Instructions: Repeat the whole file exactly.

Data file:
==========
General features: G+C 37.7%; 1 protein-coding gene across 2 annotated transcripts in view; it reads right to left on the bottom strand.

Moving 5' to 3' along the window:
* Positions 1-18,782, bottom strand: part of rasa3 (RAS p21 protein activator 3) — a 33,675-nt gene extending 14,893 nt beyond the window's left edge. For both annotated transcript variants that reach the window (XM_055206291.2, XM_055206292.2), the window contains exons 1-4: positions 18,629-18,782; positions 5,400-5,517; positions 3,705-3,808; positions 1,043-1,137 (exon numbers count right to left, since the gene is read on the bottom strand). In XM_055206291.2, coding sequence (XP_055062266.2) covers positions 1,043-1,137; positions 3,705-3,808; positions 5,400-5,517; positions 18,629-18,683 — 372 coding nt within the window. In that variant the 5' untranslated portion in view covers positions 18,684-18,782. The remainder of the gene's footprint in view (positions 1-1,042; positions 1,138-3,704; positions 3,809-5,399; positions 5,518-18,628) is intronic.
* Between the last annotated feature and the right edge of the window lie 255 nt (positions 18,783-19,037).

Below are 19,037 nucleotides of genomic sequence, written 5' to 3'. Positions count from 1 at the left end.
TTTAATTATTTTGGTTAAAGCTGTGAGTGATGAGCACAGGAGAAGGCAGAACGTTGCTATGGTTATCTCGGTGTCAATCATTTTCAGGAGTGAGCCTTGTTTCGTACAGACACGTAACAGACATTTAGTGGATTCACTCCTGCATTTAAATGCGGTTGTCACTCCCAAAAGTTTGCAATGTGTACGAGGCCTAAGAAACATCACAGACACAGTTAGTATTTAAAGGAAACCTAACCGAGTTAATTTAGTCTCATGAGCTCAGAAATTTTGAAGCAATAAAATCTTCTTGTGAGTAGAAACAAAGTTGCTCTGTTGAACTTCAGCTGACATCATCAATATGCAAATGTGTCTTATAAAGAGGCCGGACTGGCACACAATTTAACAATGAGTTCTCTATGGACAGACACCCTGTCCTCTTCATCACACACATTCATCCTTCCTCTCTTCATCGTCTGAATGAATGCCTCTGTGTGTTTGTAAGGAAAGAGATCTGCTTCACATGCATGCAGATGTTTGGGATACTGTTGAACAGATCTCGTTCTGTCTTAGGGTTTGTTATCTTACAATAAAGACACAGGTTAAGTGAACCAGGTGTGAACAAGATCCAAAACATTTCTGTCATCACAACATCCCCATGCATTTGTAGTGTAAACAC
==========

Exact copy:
General features: G+C 37.7%; 1 protein-coding gene across 2 annotated transcripts in view; it reads right to left on the bottom strand.

Moving 5' to 3' along the window:
* Positions 1-18,782, bottom strand: part of rasa3 (RAS p21 protein activator 3) — a 33,675-nt gene extending 14,893 nt beyond the window's left edge. For both annotated transcript variants that reach the window (XM_055206291.2, XM_055206292.2), the window contains exons 1-4: positions 18,629-18,782; positions 5,400-5,517; positions 3,705-3,808; positions 1,043-1,137 (exon numbers count right to left, since the gene is read on the bottom strand). In XM_055206291.2, coding sequence (XP_055062266.2) covers positions 1,043-1,137; positions 3,705-3,808; positions 5,400-5,517; positions 18,629-18,683 — 372 coding nt within the window. In that variant the 5' untranslated portion in view covers positions 18,684-18,782. The remainder of the gene's footprint in view (positions 1-1,042; positions 1,138-3,704; positions 3,809-5,399; positions 5,518-18,628) is intronic.
* Between the last annotated feature and the right edge of the window lie 255 nt (positions 18,783-19,037).

Below are 19,037 nucleotides of genomic sequence, written 5' to 3'. Positions count from 1 at the left end.
TTTAATTATTTTGGTTAAAGCTGTGAGTGATGAGCACAGGAGAAGGCAGAACGTTGCTATGGTTATCTCGGTGTCAATCATTTTCAGGAGTGAGCCTTGTTTCGTACAGACACGTAACAGACATTTAGTGGATTCACTCCTGCATTTAAATGCGGTTGTCACTCCCAAAAGTTTGCAATGTGTACGAGGCCTAAGAAACATCACAGACACAGTTAGTATTTAAAGGAAACCTAACCGAGTTAATTTAGTCTCATGAGCTCAGAAATTTTGAAGCAATAAAATCTTCTTGTGAGTAGAAACAAAGTTGCTCTGTTGAACTTCAGCTGACATCATCAATATGCAAATGTGTCTTATAAAGAGGCCGGACTGGCACACAATTTAACAATGAGTTCTCTATGGACAGACACCCTGTCCTCTTCATCACACACATTCATCCTTCCTCTCTTCATCGTCTGAATGAATGCCTCTGTGTGTTTGTAAGGAAAGAGATCTGCTTCACATGCATGCAGATGTTTGGGATACTGTTGAACAGATCTCGTTCTGTCTTAGGGTTTGTTATCTTACAATAAAGACACAGGTTAAGTGAACCAGGTGTGAACAAGATCCAAAACATTTCTGTCATCACAACATCCCCATGCATTTGTAGTGTAAACAC